Wednesday, October 20, 2021

Revista Gastroenterología

Bowel

Oral antibiotic use and risk of colorectal cancer:

A large English cohort study suggests that oral antibiotic use is associated with a significantly increased risk to develop colon carcinoma, but reduced risk for rectal cancer. These results may suggest different functions of the gut microbiota in tumor pathogenesis along the large intestine.

Anti-TNF therapy for Crohn’s disease:

A large English cohort study suggests that oral antibiotic use is associated with a significantly increased risk to develop colon carcinoma, but reduced risk for rectal cancer. These results may suggest different functions of the gut microbiota in tumor pathogenesis along the large intestine.

Liver

Obeticholic acid in non-alcoholic steatohepatitis (NASH):

A current phase 3 trial demonstrates the efficacy of obeticholic acid, especially in improving fibrosis. This effect was most prominent, however, at a higher dose (25 mg daily) that was associated with mostly mild to moderate pruritus in approx. 50% of patients.

Hepatitis B virus (HBV) reactivation with corticosteroids:

A current study from Hong Kong analyzed the risk of HBV reactivation and hepatitis flares after steroid treatment. HBV reactivation occurred in 1.8% of patients with “resolved” hepatitis B within 1 year; within 10 years, the risk was 5.5% in patients with anti-HBc only. More common, however, was the occurrence of HBV-independent hepatitis flares (11.9% within 1 year), with a dose > 20 mg prednisolone equivalents and treatment duration > 7 days as risk factors.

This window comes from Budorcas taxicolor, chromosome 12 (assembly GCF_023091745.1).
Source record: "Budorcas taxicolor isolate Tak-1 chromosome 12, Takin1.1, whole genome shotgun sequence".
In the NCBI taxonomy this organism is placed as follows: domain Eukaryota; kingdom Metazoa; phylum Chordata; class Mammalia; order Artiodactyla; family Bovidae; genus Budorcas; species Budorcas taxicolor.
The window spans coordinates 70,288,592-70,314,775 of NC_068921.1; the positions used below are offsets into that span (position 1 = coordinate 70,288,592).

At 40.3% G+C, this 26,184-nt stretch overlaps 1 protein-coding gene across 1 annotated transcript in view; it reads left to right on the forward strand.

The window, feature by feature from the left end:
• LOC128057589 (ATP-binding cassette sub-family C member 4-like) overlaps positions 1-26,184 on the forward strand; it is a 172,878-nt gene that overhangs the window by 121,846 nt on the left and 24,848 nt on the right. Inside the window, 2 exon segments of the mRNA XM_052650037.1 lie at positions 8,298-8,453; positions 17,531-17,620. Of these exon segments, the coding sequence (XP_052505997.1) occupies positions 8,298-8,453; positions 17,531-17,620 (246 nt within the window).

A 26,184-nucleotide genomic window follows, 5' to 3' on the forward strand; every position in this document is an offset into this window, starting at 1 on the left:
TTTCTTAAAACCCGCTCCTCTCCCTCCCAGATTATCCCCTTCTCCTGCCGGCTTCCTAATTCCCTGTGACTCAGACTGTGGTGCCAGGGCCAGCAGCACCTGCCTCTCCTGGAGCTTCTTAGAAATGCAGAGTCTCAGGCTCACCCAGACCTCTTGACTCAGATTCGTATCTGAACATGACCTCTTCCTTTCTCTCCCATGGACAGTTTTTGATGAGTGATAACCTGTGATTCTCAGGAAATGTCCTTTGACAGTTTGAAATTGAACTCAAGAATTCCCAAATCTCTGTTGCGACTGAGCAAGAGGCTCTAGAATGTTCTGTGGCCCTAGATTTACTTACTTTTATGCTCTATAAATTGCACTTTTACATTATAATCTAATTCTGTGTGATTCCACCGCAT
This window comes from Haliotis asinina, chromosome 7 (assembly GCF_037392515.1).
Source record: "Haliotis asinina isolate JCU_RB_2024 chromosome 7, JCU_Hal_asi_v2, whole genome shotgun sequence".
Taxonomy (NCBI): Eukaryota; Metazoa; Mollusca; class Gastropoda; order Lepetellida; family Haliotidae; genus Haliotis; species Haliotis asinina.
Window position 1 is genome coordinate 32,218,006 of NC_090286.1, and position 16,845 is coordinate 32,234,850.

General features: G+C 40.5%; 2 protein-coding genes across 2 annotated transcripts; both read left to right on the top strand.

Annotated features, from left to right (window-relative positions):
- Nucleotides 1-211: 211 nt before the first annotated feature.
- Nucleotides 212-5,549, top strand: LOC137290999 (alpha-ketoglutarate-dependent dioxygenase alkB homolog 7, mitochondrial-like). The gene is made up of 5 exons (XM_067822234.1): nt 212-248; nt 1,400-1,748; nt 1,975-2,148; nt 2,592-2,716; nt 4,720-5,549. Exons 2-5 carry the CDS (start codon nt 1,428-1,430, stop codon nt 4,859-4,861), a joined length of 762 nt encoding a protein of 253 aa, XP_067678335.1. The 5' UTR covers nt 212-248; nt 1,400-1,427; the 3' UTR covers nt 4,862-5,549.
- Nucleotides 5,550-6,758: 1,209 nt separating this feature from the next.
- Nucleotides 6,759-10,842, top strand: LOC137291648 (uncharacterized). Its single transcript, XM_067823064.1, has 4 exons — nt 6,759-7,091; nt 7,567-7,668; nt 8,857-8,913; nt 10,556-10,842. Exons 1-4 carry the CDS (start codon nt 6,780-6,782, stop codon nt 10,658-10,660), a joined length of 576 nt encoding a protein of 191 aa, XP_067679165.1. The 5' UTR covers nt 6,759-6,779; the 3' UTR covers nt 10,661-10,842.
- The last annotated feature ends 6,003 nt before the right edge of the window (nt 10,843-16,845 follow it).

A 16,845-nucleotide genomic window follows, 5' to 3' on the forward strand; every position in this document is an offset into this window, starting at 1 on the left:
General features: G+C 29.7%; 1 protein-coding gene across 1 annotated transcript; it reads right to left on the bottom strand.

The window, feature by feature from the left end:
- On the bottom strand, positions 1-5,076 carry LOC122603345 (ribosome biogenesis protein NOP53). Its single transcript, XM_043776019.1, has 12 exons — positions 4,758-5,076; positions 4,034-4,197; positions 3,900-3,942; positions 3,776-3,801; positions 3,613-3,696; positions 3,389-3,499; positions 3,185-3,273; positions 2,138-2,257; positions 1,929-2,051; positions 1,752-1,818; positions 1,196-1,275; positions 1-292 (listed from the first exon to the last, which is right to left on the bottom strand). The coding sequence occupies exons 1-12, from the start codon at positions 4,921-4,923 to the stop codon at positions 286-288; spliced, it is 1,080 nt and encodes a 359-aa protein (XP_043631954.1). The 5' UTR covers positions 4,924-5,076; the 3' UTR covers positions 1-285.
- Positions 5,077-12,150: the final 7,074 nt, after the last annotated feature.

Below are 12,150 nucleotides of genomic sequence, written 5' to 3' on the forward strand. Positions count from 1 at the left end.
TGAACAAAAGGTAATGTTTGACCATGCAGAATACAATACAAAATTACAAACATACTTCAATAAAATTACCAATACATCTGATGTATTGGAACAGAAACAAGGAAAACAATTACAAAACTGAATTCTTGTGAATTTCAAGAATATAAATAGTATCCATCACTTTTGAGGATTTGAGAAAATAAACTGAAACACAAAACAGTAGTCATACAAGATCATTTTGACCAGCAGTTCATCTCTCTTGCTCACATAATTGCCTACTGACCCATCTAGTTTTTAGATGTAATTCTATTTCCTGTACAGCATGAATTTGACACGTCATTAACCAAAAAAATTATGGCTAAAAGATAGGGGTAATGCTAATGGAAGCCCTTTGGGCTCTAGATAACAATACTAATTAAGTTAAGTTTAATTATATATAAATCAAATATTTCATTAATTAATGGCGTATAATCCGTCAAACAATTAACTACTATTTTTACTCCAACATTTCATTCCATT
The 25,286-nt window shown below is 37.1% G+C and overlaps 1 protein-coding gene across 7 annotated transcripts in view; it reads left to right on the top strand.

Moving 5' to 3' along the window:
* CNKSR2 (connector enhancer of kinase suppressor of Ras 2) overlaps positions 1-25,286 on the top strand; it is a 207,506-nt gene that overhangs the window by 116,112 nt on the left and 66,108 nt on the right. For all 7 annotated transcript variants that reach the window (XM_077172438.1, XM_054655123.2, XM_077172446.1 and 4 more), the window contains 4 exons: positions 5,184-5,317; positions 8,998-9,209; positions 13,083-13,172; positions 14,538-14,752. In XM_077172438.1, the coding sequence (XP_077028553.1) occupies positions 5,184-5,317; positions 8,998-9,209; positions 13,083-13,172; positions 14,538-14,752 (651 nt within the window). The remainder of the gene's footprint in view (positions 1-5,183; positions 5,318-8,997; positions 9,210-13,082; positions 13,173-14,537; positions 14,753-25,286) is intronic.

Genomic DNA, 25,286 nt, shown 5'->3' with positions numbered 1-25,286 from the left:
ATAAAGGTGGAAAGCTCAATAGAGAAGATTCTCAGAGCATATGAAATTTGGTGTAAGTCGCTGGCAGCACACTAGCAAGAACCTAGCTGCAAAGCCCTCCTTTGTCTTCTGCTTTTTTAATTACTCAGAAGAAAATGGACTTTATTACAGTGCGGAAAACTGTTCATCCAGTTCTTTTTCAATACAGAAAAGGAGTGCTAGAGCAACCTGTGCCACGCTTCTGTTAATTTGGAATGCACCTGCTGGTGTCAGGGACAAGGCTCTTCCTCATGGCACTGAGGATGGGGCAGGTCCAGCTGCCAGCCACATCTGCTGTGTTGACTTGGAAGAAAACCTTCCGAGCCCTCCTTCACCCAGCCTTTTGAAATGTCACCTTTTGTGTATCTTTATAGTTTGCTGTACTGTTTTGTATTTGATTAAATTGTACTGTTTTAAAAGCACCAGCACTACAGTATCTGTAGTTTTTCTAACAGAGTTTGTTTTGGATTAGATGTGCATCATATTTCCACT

Hepatocellular adenoma (HCA) during pregnancy:

A current prospective cohort study in 51 pregnancies of women with HCA < 5 cm showed that HCA increased in size during a quarter of pregnancies with a median increase of 14 mm. Clinically relevant complications such as bleeding, however, occurred in none of the pregnancies. Thus, HCA < 5 cm confer minimal risk to a pregnant woman and her child.

Oesophagus

Oral immunotherapy for peanut allergy:

Results of a phase 2 trial suggest that oral immunotherapy with 4000 mg peanut protein can effectively desensitize individuals with peanut allergy, but discontinuation or dose reduction could increase the risk of regaining clinical reactivity to peanut. Moreover, allergological lab test results at baseline predicted response to desensitization and could be useful for selecting the appropriate patient population.

Treatment of idiopathic achalasia:

In a randomized trial, peroral endoscopic myotomy (POEM) was non-inferior to laparoscopic myotomy and fundoplication in controlling symptoms of achalasia, but gastrointestinal reflux was more common following POEM.

Pancreas

Current Falk literature:

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